Lash’s comics career began in the late 1970s when Wolff and Byrd began running as a weekly comic strip in The Brooklyn Paper and then later in The National Law Journal. In the 1990s, he and his wife, Jackie Estrada, formed Exhibit A Press, which began publishing Wolff and Byrd comics under the title Supernatural Law. It later migrated to the web. His other works included writing the Archie Meets The Punisher crossover as well as Bongo Comics’ Radioactive Man book, which received an Eisner Award in 2002. He also collaborated with James Hudnall on Obama Nation, a conservative political comic strip that appeared on one of Andrew Breitbart’s websites.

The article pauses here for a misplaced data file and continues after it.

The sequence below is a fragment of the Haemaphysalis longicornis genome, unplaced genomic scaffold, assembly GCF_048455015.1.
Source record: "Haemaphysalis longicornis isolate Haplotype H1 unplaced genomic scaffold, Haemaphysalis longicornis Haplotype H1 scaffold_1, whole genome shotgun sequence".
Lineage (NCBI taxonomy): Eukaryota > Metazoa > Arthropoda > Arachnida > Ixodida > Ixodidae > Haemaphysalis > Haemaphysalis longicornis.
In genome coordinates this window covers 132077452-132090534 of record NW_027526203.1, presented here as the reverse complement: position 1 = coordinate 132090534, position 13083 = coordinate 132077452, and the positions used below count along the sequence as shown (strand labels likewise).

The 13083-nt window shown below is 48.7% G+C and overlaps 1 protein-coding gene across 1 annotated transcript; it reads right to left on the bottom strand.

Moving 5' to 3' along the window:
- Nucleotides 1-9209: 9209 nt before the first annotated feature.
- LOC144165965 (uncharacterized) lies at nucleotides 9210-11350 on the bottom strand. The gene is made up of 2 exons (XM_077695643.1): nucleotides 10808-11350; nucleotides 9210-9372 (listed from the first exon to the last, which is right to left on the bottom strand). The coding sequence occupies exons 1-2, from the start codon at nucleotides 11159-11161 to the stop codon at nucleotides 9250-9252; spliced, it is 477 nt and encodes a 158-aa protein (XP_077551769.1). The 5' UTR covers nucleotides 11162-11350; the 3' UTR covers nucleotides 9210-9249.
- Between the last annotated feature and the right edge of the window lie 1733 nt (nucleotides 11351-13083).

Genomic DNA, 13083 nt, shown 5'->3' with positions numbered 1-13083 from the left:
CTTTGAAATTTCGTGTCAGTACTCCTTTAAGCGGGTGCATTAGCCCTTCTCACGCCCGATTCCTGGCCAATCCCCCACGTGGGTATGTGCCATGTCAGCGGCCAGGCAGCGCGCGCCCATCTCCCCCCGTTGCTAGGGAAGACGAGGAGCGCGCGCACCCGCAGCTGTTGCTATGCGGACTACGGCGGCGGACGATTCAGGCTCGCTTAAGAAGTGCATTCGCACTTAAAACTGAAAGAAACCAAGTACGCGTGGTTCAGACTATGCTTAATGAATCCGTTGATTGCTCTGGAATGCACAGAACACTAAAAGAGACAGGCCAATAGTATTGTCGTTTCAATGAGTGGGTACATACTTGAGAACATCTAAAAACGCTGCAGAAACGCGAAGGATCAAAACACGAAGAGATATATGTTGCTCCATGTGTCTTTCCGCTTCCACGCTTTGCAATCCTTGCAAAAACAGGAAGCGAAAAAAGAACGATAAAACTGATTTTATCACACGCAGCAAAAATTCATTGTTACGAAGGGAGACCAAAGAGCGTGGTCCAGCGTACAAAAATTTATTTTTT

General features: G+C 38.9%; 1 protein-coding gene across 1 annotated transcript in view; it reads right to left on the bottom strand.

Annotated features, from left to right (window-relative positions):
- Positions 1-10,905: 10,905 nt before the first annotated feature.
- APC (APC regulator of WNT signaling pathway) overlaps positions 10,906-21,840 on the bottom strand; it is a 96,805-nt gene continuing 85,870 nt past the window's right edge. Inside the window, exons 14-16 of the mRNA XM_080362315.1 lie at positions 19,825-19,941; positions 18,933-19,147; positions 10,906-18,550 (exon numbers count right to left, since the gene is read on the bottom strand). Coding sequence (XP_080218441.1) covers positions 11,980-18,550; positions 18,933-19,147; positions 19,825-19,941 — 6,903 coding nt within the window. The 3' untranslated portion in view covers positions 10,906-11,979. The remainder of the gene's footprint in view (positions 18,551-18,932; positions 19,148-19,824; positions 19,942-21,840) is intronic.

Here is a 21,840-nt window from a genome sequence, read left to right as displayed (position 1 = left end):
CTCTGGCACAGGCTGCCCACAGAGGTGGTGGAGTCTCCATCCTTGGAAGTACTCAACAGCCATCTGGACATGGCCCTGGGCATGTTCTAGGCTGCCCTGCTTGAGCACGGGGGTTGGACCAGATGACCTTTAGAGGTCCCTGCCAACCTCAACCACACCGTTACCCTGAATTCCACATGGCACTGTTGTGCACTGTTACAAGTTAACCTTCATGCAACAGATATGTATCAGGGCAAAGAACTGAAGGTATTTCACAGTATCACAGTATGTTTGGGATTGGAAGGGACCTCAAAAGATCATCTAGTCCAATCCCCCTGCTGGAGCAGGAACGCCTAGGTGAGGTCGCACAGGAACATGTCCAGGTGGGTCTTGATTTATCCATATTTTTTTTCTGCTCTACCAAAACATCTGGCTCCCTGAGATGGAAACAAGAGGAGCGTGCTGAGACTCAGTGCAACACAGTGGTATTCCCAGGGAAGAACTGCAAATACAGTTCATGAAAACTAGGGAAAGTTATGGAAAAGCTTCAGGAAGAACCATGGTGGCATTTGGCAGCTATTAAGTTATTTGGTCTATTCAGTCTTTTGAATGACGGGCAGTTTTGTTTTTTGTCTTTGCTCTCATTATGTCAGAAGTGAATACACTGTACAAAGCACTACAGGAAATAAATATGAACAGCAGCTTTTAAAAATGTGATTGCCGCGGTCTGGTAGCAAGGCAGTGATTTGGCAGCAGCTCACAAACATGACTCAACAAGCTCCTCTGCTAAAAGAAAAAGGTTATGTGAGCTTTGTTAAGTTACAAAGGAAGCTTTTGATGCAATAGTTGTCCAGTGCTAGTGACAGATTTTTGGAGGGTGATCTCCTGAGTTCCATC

Many of the creators and industry professionals who knew Lash have started to share their remembrances, including Heidi MacDonald and Rob Salkowitz. The Comics Reporter has a round-up of more of them.
Continue reading “Comics Lowdown: Batton Lash, Ron Smith pass away”
Plus: ‘The Arrival’ selected for Hong Kong’s first ‘One City, One Book’ campaign, the obituary Marie Severin should have received, Kelly Sue DeConnick, Phoebe Gloeckner, Diamond Gem awards and more best-of-2018 lists!
Happy New Year from the Smash Pages staff! Coming back from the holiday break, let’s ring out the old and ring in the new with today’s collection of comic book news links.